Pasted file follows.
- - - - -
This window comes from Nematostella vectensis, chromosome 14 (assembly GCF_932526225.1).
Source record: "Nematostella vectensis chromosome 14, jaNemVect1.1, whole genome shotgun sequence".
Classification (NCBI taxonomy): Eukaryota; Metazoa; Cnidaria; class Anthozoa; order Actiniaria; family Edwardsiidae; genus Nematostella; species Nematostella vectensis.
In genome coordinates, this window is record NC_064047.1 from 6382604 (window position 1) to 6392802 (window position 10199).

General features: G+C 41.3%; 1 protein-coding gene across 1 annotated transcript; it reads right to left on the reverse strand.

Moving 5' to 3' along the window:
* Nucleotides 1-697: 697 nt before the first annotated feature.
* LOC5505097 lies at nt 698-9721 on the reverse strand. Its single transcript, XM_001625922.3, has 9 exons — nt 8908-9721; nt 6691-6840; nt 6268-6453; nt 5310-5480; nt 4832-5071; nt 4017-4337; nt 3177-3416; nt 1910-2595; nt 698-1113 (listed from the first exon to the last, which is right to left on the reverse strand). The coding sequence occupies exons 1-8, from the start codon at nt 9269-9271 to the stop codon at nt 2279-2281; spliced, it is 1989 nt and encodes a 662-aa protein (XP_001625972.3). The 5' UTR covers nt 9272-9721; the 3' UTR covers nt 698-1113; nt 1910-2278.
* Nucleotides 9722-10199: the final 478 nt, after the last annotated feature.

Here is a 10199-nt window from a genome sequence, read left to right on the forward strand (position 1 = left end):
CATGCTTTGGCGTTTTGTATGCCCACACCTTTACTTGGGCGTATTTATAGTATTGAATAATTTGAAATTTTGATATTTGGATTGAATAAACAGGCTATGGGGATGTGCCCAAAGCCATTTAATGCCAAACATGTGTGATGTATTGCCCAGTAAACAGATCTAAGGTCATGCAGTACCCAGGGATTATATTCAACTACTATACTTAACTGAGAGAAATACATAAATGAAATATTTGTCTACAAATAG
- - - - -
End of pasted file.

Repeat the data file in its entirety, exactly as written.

This window comes from Nematostella vectensis, chromosome 14 (assembly GCF_932526225.1).
Source record: "Nematostella vectensis chromosome 14, jaNemVect1.1, whole genome shotgun sequence".
Classification (NCBI taxonomy): Eukaryota; Metazoa; Cnidaria; class Anthozoa; order Actiniaria; family Edwardsiidae; genus Nematostella; species Nematostella vectensis.
In genome coordinates, this window is record NC_064047.1 from 6382604 (window position 1) to 6392802 (window position 10199).

General features: G+C 41.3%; 1 protein-coding gene across 1 annotated transcript; it reads right to left on the reverse strand.

Moving 5' to 3' along the window:
* Nucleotides 1-697: 697 nt before the first annotated feature.
* LOC5505097 lies at nt 698-9721 on the reverse strand. Its single transcript, XM_001625922.3, has 9 exons — nt 8908-9721; nt 6691-6840; nt 6268-6453; nt 5310-5480; nt 4832-5071; nt 4017-4337; nt 3177-3416; nt 1910-2595; nt 698-1113 (listed from the first exon to the last, which is right to left on the reverse strand). The coding sequence occupies exons 1-8, from the start codon at nt 9269-9271 to the stop codon at nt 2279-2281; spliced, it is 1989 nt and encodes a 662-aa protein (XP_001625972.3). The 5' UTR covers nt 9272-9721; the 3' UTR covers nt 698-1113; nt 1910-2278.
* Nucleotides 9722-10199: the final 478 nt, after the last annotated feature.

Here is a 10199-nt window from a genome sequence, read left to right on the forward strand (position 1 = left end):
CATGCTTTGGCGTTTTGTATGCCCACACCTTTACTTGGGCGTATTTATAGTATTGAATAATTTGAAATTTTGATATTTGGATTGAATAAACAGGCTATGGGGATGTGCCCAAAGCCATTTAATGCCAAACATGTGTGATGTATTGCCCAGTAAACAGATCTAAGGTCATGCAGTACCCAGGGATTATATTCAACTACTATACTTAACTGAGAGAAATACATAAATGAAATATTTGTCTACAAATAG